his own. Haverford has no shortage of new, creative lyricists. Fourth Former Scion Dorsey, also known as $ci on his songs, is one of them. Dorsey said he wants to be just like his favorite rappers such as Lil Uzi Vert and Trippie Redd. Perhaps the most famous SoundCloud rapper to emerge this year from Haverford would be Fourth Former Griffin Haase, also known as Nava Ho. Haase even got mentions from rappers in other schools, such as Tbreck, a rapper in the sophomore class at Malvern. Nava Ho has collaborated with Tommy White on multiple songs, and he has worked with Dorsey on a few tracks. White explains the number of collaborations between the rappers: the Haverford SoundCloud rap community is still “a relatively small

Solomon Dorsey’s “Juice Wrld” on Soundcloud.


community with a very unique audience.” While the number of Fords listening to and following these artists online is by no means small, Dorsey and White said they would appreciate if they could have more school space to gain recognition. White said, “The thing that would make the Haverford Community the most powerful tool for exposure of my music is if everyone at Haverford spread my music to other communities that they are a part of.” Dorsey believes there is already a place for students to create and express themselves on campus, namely the recording studio in the basement of Centennial, also called the “Stu.” He also be-

lieves that the school “should invest more into the SoundCloud industry” on campus. Dinubile said that students already do plenty of sharing and recognizing on their own but “if there was time in music class where we could go over each other’s work, that would be really cool.” Whether simply expressing themselves or trying to imitate their favorite musicians, one thing is clear: the work these and several other students are putting into their SoundCloud music is not stopping anytime soon. While Haase believes that 2018 is “his year” and he’ll “blow up” soon, Dinubile explains that “as of right now, it’s just a hobby, and a fun past time, but I’ll definitely keep making music.”

no match for the combination of international veterans like Toni Kroos and Luka Modrić, who have experience performing at the highest levels, and the young talent found in dynamic creators like Isco and Marco Asensio. Liverpool’s best chance at taking this will be definitely with their strikers, especially Salah, but he has proven to be vulnerable to having bad games, especially when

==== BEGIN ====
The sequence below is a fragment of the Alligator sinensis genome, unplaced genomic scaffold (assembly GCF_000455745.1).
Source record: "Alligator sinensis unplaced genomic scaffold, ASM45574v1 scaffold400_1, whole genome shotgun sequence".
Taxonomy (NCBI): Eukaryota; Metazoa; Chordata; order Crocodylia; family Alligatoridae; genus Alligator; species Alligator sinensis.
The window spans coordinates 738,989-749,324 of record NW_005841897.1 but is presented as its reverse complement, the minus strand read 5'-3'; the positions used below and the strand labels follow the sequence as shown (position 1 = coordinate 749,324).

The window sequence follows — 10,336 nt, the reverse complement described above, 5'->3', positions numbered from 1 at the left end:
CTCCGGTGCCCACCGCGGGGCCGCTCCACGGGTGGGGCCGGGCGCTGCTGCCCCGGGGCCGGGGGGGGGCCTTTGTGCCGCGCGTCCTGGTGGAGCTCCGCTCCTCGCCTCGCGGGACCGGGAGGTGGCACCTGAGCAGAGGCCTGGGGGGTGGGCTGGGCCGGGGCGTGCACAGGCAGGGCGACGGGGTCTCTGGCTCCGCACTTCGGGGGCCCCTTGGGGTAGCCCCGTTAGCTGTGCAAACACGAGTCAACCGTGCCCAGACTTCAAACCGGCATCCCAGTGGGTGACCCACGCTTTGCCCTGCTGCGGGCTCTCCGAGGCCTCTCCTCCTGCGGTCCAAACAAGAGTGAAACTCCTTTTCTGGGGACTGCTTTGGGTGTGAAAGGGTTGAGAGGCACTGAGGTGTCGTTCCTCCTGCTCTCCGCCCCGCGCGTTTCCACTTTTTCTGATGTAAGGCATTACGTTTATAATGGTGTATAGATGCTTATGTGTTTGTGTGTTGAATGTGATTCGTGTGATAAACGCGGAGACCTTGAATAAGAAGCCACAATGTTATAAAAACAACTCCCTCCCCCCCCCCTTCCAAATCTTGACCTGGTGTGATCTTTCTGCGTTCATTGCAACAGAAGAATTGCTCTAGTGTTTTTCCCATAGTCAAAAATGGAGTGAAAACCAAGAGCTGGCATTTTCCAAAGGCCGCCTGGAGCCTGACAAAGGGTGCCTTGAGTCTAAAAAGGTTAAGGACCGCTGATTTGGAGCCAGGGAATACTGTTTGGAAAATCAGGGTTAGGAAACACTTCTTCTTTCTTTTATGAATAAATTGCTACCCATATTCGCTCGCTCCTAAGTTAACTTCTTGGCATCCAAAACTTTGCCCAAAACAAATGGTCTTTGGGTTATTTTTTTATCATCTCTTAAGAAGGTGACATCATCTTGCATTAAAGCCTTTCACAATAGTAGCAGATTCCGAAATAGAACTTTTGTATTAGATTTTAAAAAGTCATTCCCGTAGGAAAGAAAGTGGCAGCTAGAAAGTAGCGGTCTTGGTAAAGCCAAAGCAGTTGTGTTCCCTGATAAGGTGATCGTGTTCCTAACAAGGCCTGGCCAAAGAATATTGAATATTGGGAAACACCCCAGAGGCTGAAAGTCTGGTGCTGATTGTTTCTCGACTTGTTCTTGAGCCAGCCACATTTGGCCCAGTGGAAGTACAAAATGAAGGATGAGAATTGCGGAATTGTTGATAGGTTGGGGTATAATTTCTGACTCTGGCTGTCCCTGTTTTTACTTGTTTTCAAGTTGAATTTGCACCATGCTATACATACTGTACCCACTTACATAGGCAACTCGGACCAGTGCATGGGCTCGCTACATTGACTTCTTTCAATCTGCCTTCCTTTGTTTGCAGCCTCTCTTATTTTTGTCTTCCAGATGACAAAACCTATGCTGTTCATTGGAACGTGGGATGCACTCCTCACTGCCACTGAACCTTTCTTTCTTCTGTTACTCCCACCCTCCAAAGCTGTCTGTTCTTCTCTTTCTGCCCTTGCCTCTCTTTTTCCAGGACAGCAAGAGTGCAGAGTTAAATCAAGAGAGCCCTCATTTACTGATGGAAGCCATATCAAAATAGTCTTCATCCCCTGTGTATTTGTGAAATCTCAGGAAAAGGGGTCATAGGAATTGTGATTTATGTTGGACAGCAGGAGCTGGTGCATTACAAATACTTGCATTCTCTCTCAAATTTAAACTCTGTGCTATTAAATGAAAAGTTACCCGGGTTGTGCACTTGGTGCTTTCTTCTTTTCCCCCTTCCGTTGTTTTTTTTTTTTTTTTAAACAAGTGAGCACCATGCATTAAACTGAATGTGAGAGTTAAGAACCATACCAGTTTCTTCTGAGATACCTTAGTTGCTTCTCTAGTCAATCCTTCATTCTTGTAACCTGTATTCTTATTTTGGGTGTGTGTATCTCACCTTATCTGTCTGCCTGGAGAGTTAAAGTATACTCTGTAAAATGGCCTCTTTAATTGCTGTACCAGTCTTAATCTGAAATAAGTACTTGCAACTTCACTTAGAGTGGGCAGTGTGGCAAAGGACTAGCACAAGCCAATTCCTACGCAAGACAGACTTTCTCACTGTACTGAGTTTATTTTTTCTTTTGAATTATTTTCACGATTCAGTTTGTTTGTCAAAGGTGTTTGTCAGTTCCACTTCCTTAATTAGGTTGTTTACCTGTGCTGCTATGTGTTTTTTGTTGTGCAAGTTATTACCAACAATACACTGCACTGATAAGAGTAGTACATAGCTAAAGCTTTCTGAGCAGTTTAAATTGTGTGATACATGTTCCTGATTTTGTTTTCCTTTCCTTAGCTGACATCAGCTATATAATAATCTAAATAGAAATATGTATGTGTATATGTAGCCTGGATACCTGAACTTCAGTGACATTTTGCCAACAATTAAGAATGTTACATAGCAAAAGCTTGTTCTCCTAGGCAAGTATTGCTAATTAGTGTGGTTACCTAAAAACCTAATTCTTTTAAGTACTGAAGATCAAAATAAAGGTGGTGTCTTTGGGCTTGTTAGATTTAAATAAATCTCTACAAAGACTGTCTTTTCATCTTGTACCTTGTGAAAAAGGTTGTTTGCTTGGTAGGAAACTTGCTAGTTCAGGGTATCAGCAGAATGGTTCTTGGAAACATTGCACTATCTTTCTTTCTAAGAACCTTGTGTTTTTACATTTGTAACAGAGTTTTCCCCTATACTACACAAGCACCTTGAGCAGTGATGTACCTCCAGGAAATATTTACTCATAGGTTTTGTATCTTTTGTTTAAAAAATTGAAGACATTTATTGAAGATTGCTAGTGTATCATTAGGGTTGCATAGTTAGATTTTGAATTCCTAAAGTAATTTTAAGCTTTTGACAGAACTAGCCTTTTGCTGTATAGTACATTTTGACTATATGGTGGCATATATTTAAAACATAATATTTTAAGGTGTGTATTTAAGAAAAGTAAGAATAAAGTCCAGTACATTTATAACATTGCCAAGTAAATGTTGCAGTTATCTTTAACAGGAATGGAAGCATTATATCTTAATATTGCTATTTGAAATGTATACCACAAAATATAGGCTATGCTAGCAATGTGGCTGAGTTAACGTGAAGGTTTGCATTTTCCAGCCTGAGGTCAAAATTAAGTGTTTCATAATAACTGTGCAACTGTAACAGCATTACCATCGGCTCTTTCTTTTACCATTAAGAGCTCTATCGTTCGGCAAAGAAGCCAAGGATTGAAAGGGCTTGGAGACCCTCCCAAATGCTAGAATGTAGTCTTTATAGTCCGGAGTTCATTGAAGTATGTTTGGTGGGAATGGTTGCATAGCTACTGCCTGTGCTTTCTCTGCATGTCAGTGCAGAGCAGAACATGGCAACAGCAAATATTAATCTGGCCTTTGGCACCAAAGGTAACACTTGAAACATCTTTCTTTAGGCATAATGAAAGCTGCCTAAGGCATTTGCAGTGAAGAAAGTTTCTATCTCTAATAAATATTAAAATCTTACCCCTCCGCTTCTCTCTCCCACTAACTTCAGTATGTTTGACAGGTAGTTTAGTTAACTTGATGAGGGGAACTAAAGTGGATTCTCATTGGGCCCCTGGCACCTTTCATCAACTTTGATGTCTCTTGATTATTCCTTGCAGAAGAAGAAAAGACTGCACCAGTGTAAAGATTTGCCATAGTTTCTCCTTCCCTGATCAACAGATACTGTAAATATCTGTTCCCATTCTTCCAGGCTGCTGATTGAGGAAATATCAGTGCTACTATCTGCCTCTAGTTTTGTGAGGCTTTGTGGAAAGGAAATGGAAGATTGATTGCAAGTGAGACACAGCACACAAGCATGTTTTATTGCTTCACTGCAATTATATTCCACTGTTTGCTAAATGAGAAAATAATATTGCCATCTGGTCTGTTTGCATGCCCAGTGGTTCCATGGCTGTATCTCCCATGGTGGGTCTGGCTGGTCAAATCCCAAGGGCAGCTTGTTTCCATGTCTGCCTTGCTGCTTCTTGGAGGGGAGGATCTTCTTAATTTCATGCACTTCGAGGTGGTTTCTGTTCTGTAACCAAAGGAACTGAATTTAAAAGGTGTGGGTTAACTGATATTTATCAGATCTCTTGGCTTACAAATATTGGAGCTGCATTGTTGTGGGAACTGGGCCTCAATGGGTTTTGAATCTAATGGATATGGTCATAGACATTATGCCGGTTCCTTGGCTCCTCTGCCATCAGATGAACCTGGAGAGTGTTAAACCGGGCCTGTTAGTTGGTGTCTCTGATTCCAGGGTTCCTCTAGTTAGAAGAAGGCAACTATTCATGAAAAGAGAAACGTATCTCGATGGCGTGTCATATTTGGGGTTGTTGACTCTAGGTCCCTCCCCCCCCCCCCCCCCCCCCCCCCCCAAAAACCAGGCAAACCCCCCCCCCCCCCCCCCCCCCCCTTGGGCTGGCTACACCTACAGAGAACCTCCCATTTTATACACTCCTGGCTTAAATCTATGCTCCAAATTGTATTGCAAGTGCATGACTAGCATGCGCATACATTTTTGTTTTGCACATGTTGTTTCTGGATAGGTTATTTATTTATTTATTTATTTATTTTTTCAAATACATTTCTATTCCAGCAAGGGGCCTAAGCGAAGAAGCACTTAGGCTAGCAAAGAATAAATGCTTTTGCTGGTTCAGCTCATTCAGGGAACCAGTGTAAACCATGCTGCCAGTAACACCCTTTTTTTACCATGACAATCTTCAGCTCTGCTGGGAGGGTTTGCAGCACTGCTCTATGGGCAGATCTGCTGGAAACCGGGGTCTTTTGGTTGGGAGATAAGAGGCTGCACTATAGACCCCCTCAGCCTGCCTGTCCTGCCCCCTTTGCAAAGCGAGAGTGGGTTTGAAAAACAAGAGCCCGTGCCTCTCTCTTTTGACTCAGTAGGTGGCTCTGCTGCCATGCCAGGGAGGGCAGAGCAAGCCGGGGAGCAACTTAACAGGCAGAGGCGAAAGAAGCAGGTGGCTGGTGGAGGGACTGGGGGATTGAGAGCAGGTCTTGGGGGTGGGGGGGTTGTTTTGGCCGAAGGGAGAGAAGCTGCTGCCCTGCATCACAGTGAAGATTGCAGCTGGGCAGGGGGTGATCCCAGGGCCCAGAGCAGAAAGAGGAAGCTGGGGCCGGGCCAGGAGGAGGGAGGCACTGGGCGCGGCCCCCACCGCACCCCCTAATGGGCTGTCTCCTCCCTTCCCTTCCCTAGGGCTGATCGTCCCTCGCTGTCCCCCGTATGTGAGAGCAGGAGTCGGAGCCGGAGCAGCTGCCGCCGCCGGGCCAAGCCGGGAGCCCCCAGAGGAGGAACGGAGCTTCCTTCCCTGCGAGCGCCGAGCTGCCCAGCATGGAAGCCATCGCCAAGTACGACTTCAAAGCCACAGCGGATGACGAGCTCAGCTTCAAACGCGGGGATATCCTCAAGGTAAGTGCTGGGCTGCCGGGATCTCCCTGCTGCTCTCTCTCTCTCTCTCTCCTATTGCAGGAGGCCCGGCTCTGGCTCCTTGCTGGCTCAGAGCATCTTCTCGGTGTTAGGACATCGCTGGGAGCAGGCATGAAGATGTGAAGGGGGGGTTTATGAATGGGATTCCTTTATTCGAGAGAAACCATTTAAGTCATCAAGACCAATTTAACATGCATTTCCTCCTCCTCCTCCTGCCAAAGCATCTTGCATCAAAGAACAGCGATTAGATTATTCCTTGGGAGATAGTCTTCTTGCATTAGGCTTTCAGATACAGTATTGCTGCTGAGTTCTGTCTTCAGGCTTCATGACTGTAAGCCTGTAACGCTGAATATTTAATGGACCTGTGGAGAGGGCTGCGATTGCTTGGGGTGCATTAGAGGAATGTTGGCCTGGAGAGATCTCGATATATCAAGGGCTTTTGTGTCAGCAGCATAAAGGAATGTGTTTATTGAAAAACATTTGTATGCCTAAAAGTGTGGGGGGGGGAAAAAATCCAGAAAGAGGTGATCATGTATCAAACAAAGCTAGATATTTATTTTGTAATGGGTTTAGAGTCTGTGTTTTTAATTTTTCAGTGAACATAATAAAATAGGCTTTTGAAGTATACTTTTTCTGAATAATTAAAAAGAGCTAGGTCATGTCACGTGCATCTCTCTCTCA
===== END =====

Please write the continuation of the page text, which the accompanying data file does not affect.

a skilled defense locks down on him. Regardless of which side takes the trophy home, we are all invited to a real treat of a game. Will Salah continue his remarkable season as one of Europe’s best strikers? Will Ronaldo show the world that he is still a Ballon d’or contender? The only way to find out will be by watching the big game on May 26.

course. Politics have always been a subject on late night shows: part of the program is to discuss current events. Recently, the amount of politics discussed has increased dramatically, and some people think it is too much. Fourth Former Anthony D’Ignazio said, “There’s moments where it can be funny, but at the same time people find it funny almost because someone agrees with them. They are going to laugh because [Trump] is easy to laugh at. I can’t say [the comedians] are not funny, but it’s almost like they don’t have material”. Let’s talk Trump, because if we are all honest, the Commander-in-Chief is a big reason why politics is on late night so much. Take a look at where the shows are filmed. It’s L.A. and New York, maybe Chicago, but primarily the West and East. These cities are populated, they are terrible to drive in, and, oh yeah, pretty left-winged. Sure, you have your Wall Street money-watchers, but typically, when you think these cities, you think Big Blue. What does this have to do with late night television? Well, if you tune in to just about any talk show, you will see the host mocking one of the President’s tweets or recent acts in the government, and then you will hear the scream of approval from the studio audience. Jimmy Kimmel can barely get a word in over his audience whenever he says something about the President. Yet, you could argue, and most hosts would agree, Trump provides a lot of the material openly through his Twitter feed and somewhat over-the-top speech delivery. The hosts are trying to appeal to this large left-wing audience, and they also might be expressing their own political views in the process. In whatever case, they get views. You cannot forget that a show is supposed to make money for a network, and maintaining viewership is how a show makes money. If the host knows what a large group of people like and dis-